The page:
A study of work force issues in manufacturing was conducted by the National Association of Manufacturers at the onset of the recent recession and published in its “The Skills Gap: Manufacturers Confront Persistent Skills Shortages in an Uncertain Economy” report. The study revealed that more than 80 percent of the surveyed manufacturers reported a “moderate to serious” shortage of qualified job applicants — even though manufacturing was suffering serious layoffs. In sum, what manufacturing is facing is not a lack of employees, but a shortfall of highly qualified employees with specific educational backgrounds and skills.

Misperceptions

Among a geographically, ethnically and socio-economically diverse set of respondents — ranging from students in middle school through college, parents and teachers to policy analysts, public officials, union leaders and manufacturing employees and executives — the sector’s image was found to be heavily loaded with negative connotations and universally tied to an old stereotype of the “assembly line,” as well as perceived to be in a state of decline. …

With near unanimity, respondents across the country saw manufacturing opportunities to be in stark conflict with the characteristics they desire in their careers — and as a result, they do not plan to pursue careers in manufacturing.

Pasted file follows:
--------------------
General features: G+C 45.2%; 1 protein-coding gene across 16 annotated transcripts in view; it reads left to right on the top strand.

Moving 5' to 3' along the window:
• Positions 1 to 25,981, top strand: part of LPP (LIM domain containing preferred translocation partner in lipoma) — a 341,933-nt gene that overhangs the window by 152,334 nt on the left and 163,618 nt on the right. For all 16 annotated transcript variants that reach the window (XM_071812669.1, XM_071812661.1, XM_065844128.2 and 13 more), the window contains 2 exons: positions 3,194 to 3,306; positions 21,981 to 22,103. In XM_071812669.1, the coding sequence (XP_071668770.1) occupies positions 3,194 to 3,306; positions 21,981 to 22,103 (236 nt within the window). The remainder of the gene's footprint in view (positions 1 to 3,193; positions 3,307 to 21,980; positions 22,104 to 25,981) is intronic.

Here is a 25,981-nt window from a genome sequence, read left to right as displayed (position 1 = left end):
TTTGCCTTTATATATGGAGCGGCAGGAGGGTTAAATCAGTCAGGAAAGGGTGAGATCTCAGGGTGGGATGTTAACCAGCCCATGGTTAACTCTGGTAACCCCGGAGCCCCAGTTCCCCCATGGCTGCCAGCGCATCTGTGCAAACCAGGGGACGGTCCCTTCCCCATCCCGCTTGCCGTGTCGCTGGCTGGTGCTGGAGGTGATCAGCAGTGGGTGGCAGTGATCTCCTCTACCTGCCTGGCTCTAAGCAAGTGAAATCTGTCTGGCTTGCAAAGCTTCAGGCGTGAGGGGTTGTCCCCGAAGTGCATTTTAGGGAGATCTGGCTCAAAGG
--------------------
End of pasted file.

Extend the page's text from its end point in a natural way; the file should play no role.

A Wealth of Opportunity

The reality of manufacturing is vastly different from its image. Today’s manufacturing company is a major source of high-tech innovation, wealth creation and exciting, varied careers. Manufacturing contributes more than one-quarter of the nation’s total economic output. It grew at an annual rate of 4.6 percent in the 1990s, compared to the economy-wide average of 3.6 percent. In fact, every $1 million in manufacturing sales supports eight jobs in manufacturing and six in other, allied sectors. Manufacturing’s varied jobs and careers averaged $54,000 in total compensation in 2000 — 20 percent higher than the average compensation for all American workers — while 83.7 percent of manufacturing employees receive health benefits from their employers, more than any other sector except government.

The Challenge

The National Association of Manufacturers has committed “to make manufacturing careers a preferred career option by the end of this decade” through an integrated awareness, career-planning and public education campaign. The NAM also will energetically advocate for education, training, taxation, regulation, trade and monetary policies that will enable manufacturing to maintain its position at the core of a productive U.S. economy. The urgent goal is to energize and focus the sector’s many resources to solve its common problem. To that end, the NAM has issued four challenges:

  • To the President of the United States: Declare U.S. manufacturing a national priority.
  • To the United States Congress: Establish “National Manufacturing Day” to recognize this priority.
  • To manufacturers in the United States: Open your plants and facilities to young people, teachers and parents on National Manufacturing Day.
  • To educators in the United States: Bring your students and guidance counselors to a modern manufacturing facility on National Manufacturing Day.

To learn more about the “Dream It. Do It.” campaign, click here. To find information about ASTM’s outreach to students and professors, click here.